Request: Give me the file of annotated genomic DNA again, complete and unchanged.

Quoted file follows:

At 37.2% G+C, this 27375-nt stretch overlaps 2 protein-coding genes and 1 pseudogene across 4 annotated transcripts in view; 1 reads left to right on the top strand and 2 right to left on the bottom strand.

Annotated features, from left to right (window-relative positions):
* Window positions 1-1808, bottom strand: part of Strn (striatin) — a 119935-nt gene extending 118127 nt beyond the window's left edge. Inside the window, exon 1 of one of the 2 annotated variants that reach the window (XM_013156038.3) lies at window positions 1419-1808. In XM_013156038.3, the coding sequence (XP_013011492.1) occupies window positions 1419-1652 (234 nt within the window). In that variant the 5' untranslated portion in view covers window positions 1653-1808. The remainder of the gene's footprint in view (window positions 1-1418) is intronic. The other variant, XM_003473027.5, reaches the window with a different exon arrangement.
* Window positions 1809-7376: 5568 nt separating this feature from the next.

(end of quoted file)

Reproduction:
At 37.2% G+C, this 27375-nt stretch overlaps 2 protein-coding genes and 1 pseudogene across 4 annotated transcripts in view; 1 reads left to right on the top strand and 2 right to left on the bottom strand.

Annotated features, from left to right (window-relative positions):
* Window positions 1-1808, bottom strand: part of Strn (striatin) — a 119935-nt gene extending 118127 nt beyond the window's left edge. Inside the window, exon 1 of one of the 2 annotated variants that reach the window (XM_013156038.3) lies at window positions 1419-1808. In XM_013156038.3, the coding sequence (XP_013011492.1) occupies window positions 1419-1652 (234 nt within the window). In that variant the 5' untranslated portion in view covers window positions 1653-1808. The remainder of the gene's footprint in view (window positions 1-1418) is intronic. The other variant, XM_003473027.5, reaches the window with a different exon arrangement.
* Window positions 1809-7376: 5568 nt separating this feature from the next.